The MNI Chicago Business Barometer fell in February to its lowest level since August 2017. The barometer slipped 3.8 points from January’s reading to 61.9. Compared to a year ago, the index was up 8 percent and was above the 2017 average of 60.8
New orders were at a six-month low and production was at its lowest level since September. Order backlogs and supplier deliveries eased somewhat in February, said MNI.
Inventory building was at its lowest rate since October. After peaking at a three-year high in December, inventories have fallen to early 2017 levels.
Elevated raw material prices receded slightly in February with steel, wood, foam and alloy mentioned as particularly expensive, said MNI. Nearly half of the firms surveyed expect input prices to continue to be a challenge to business operations during the next 12 months, while 6 percent said higher pricing will help, and 44 percent expect little to no impact.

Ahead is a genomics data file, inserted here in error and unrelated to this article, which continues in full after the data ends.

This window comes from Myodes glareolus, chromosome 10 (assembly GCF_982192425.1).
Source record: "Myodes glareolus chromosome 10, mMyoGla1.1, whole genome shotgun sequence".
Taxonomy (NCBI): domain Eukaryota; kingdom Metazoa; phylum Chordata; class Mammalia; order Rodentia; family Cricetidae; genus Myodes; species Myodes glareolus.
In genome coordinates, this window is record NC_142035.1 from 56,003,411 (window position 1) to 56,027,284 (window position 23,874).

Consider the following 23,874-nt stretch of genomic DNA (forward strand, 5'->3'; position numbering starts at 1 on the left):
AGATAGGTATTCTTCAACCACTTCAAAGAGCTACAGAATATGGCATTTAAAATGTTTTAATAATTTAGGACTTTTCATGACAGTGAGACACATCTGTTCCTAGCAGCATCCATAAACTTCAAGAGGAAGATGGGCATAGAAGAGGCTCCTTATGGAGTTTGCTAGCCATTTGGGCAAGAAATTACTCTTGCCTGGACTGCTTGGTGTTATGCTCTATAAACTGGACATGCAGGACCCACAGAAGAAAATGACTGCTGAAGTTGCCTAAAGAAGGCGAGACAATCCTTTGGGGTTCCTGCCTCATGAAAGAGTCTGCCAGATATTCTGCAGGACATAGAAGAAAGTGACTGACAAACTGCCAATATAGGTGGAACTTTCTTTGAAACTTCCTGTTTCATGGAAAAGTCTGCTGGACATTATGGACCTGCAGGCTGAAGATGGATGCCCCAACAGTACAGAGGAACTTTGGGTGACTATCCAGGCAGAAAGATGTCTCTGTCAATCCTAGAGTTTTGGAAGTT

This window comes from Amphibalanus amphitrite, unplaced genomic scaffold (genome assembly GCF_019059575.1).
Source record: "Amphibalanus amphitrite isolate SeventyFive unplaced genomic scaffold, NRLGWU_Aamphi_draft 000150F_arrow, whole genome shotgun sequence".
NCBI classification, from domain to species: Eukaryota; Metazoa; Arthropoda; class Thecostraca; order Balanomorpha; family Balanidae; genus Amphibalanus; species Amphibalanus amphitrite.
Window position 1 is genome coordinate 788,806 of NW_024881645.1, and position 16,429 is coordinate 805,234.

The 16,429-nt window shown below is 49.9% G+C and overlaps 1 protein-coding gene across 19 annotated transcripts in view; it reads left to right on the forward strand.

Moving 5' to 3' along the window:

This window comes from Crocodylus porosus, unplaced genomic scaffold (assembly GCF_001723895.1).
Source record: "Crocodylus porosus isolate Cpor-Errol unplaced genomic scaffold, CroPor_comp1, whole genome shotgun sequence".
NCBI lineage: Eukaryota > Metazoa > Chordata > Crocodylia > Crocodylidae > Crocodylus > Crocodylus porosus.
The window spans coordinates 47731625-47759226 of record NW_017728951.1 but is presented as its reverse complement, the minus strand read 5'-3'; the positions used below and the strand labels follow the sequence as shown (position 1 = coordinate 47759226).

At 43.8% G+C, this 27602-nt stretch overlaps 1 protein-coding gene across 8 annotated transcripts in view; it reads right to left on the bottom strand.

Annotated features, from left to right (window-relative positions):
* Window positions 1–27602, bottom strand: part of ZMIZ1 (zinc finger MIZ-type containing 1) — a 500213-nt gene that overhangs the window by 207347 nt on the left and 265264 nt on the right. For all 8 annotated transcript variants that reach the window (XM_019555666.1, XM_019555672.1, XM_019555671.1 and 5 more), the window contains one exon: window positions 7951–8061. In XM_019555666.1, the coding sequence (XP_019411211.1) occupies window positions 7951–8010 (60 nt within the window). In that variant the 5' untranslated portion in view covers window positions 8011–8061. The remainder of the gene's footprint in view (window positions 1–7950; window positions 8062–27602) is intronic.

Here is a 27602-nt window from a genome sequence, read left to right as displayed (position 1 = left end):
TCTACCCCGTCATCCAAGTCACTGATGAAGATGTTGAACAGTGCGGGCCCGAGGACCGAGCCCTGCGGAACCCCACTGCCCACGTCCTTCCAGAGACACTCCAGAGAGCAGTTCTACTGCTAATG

Hiring intentions eased as firms reported a shortage of skilled workers to fill vacancies.
“Disruptive weather conditions this month and large promotions at the back end of last year appear to have weighed on demand and output in February, but despite the barometer’s broad-based decline activity remains upbeat,” said Jamie Satchi, economist at MNI Indicators.
“That said, a large proportion of firms are anxious about the cost of input materials, and warn they could pass on these higher costs to consumers if inflationary pressures do not abate,” he added.
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